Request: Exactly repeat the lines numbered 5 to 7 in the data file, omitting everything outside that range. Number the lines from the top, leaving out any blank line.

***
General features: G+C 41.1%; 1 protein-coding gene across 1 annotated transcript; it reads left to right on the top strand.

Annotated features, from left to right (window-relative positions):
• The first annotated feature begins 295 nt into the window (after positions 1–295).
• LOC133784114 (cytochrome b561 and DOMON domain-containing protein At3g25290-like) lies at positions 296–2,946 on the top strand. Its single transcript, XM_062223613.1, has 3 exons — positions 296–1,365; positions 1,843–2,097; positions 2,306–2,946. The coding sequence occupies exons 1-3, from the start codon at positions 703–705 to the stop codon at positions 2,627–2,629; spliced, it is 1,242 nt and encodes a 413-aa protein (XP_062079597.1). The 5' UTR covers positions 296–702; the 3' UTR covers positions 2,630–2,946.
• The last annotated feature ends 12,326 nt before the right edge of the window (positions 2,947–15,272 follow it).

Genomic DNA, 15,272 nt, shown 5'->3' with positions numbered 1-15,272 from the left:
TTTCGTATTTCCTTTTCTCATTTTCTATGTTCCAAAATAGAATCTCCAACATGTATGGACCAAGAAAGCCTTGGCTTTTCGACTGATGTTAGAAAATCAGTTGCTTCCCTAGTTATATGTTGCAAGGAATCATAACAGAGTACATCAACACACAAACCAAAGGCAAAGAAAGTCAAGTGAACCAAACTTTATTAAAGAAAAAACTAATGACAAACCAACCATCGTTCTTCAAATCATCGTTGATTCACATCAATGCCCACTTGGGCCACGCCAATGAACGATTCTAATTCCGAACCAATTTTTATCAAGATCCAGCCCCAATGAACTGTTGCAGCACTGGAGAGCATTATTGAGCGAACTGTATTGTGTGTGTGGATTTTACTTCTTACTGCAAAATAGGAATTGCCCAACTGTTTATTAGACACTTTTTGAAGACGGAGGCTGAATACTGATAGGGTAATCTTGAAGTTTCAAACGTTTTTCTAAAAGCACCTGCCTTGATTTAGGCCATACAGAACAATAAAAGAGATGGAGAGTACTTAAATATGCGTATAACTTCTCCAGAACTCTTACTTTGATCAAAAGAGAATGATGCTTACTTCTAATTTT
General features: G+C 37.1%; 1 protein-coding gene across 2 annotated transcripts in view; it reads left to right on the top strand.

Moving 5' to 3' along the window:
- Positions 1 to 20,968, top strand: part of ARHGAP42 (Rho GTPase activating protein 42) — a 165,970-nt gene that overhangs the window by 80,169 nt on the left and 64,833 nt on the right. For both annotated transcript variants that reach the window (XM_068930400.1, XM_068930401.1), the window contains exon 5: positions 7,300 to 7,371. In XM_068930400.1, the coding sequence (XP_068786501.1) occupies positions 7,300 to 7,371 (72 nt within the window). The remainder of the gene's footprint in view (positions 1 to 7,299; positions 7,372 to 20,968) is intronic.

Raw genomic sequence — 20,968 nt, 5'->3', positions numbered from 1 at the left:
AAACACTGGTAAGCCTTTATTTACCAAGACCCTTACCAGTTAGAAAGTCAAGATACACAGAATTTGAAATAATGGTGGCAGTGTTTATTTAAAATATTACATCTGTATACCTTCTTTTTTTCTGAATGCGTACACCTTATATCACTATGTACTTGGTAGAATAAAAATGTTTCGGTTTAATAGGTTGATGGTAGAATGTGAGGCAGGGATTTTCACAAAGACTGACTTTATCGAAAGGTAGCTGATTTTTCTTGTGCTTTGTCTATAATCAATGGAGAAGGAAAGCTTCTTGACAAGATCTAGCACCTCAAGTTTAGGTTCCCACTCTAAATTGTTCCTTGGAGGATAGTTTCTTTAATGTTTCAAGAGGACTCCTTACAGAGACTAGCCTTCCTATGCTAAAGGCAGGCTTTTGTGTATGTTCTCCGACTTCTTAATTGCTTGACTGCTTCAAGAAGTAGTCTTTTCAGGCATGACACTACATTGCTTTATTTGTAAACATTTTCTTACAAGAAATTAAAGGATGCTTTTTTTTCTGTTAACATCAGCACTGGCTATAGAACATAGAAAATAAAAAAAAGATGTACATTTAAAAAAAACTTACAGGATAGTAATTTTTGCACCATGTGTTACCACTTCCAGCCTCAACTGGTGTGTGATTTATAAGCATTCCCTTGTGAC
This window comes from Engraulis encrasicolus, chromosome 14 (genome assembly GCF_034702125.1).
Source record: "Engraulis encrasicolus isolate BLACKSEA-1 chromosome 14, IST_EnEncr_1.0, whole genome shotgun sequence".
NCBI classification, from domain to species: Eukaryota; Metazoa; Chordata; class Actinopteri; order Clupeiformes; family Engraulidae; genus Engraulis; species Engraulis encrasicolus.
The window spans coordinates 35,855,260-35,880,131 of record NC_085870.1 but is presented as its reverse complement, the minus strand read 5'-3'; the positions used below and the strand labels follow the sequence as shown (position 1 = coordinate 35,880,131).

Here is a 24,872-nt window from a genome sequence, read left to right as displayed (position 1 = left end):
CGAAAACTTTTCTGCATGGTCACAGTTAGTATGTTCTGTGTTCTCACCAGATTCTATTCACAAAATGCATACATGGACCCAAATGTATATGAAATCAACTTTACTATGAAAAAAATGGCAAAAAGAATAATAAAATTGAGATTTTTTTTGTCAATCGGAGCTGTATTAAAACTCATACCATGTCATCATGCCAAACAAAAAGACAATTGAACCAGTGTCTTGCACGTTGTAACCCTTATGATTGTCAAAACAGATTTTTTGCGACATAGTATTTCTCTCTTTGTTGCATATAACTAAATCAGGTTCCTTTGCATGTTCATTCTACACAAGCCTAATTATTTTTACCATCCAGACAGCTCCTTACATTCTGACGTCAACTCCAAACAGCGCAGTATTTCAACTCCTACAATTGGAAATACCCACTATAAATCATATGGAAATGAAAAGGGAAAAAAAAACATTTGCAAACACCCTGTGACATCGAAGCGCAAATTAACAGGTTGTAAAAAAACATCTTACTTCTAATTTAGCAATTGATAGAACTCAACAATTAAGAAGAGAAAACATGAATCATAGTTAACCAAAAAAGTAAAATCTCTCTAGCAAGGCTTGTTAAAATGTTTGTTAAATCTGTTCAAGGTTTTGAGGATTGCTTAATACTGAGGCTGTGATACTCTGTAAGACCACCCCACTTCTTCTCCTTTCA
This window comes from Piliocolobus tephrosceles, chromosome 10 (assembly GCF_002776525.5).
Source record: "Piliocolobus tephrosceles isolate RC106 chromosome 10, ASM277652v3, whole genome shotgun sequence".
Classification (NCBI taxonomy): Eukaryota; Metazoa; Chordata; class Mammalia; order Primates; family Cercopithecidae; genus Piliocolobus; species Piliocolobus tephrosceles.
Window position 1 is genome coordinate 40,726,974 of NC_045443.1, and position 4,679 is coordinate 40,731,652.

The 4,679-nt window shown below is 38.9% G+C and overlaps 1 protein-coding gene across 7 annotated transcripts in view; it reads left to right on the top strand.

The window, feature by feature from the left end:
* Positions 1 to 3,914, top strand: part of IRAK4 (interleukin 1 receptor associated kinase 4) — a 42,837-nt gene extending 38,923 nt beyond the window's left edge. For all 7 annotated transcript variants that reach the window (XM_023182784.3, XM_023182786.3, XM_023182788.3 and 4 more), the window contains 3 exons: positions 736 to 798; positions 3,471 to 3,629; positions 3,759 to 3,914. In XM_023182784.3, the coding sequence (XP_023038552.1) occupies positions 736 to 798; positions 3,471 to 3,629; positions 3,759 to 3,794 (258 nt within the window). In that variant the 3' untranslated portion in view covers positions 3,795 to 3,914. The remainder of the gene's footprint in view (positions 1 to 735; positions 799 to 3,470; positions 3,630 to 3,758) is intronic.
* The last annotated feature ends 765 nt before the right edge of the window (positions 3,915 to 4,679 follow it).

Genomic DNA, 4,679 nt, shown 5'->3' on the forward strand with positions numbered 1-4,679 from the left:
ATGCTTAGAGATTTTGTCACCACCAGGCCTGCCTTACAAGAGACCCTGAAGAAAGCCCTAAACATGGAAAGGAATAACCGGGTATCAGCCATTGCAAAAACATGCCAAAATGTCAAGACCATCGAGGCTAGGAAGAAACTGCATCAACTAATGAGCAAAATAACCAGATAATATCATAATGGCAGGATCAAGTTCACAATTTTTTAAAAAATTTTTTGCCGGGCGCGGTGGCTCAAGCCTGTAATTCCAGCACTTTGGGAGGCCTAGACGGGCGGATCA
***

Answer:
• The last annotated feature ends 12,326 nt before the right edge of the window (positions 2,947–15,272 follow it).

Genomic DNA, 15,272 nt, shown 5'->3' with positions numbered 1-15,272 from the left:
TTTCGTATTTCCTTTTCTCATTTTCTATGTTCCAAAATAGAATCTCCAACATGTATGGACCAAGAAAGCCTTGGCTTTTCGACTGATGTTAGAAAATCAGTTGCTTCCCTAGTTATATGTTGCAAGGAATCATAACAGAGTACATCAACACACAAACCAAAGGCAAAGAAAGTCAAGTGAACCAAACTTTATTAAAGAAAAAACTAATGACAAACCAACCATCGTTCTTCAAATCATCGTTGATTCACATCAATGCCCACTTGGGCCACGCCAATGAACGATTCTAATTCCGAACCAATTTTTATCAAGATCCAGCCCCAATGAACTGTTGCAGCACTGGAGAGCATTATTGAGCGAACTGTATTGTGTGTGTGGATTTTACTTCTTACTGCAAAATAGGAATTGCCCAACTGTTTATTAGACACTTTTTGAAGACGGAGGCTGAATACTGATAGGGTAATCTTGAAGTTTCAAACGTTTTTCTAAAAGCACCTGCCTTGATTTAGGCCATACAGAACAATAAAAGAGATGGAGAGTACTTAAATATGCGTATAACTTCTCCAGAACTCTTACTTTGATCAAAAGAGAATGATGCTTACTTCTAATTTT